Some Child Well-Being Signs Improve Despite Growing Poverty Rate

Child poverty rate hits 18 percent, yet state sees gains in some health and education indicators.

Contact: Tara Manthey
Title: Communications Director
Phone: (720) 256-1312

Some Child Well-Being Signs Improve Despite Growing Poverty Rate

Child poverty rate hits 18 percent, yet state sees gains in some health and education indicators.


March 18th, 2013

Denver, CO – The number and percent of children living in poverty in Colorado continues to grow, according to a new report from the Colorado Children’s Campaign. The 2013 edition of KIDS COUNT in Colorado!, an annual report on child well-being, shows Colorado still has one of the fastest growing rates of child poverty in the nation since 2000. Despite the increase in poverty, some signs of child well-being have improved during the same time, likely as a result of targeted efforts to increase access to child health coverage and high quality education.

Colorado’s child poverty rate reached 18 percent in 2011, up from 17 percent in 2010 and 10 percent in 2000. In numbers, that equates to an additional 6,000 children who fell into poverty between 2010 and 2011, and approximately 113,000 additional children since 2000, according to the U.S. Census Bureau. Colorado’s overall percentage of children living in poverty remains below the national average of 20 percent. The report also showed Colorado’s child population continues to grow.

“More than 1.2 million children call Colorado home, and that number is growing,” said Chris Watney, President and CEO of the Colorado Children’s Campaign. “KIDS COUNT data make it clear the quality of this state as a home varies widely. There are significant and growing gaps between children who are doing well and those who are struggling that are consistently influenced by family income, race, gender, community and neighborhood.”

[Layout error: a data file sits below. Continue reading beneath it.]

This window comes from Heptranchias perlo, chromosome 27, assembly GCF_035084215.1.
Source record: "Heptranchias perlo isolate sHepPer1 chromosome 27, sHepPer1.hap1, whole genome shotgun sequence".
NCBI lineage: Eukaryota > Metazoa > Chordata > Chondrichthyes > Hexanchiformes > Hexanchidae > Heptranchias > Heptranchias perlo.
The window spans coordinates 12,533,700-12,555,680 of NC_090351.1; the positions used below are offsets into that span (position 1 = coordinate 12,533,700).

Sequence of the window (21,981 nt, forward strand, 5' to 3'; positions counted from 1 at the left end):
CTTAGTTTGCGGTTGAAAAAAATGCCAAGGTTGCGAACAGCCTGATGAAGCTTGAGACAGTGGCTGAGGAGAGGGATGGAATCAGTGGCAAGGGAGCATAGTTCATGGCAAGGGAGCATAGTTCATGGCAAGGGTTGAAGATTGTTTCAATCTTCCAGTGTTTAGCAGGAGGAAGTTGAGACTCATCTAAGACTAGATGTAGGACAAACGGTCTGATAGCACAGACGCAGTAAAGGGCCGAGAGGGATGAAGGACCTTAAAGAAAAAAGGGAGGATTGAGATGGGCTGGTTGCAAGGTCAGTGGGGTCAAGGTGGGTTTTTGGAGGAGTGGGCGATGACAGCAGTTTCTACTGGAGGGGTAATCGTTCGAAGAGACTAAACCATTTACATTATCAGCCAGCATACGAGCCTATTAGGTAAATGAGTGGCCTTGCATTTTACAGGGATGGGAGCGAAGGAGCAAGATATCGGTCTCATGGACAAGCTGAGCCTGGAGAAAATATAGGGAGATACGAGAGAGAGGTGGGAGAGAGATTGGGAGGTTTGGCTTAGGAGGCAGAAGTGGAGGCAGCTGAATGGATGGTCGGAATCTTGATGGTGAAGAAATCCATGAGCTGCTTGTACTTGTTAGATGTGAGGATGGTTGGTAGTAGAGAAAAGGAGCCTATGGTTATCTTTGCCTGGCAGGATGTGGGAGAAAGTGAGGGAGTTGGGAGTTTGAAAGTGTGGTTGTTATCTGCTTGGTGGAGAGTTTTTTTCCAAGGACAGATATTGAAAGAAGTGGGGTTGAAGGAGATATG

The report found that while poverty increased over the past decade and during the most recent data period measured, there were also many indications that efforts to improve health, education and family economic security are working.

“From a declining number of uninsured children to modest improvements in education outcomes, statewide policies are improving kids’ lives,” Watney said. “Efforts like expanding the CHP+ child health coverage program and creating statewide education standards are paying off, and we are pleased that investments in early reading and other important programs are part of this administration’s ongoing commitments.”

The KIDS COUNT in Colorado! report is part of the national KIDS COUNT project of the Annie E. Casey Foundation. This is the 20th anniversary of the Colorado report. For the second year, the report includes a Child Well-being Index that provides a picture of how children are faring in Colorado’s largest 25 counties by using 12 indicators to assess children’s health, education and family and community support. The index shows that child well-being varies widely from community to community. Again this year, Douglas County topped the list of Colorado counties with the best child well-being outcomes, while Denver ranked at the bottom of the list of the 25 counties included in the rankings. Some of the communities in the top 10 ranking for well-being including Broomfield, Larimer and Routt counties dropped slightly in their overall rankings.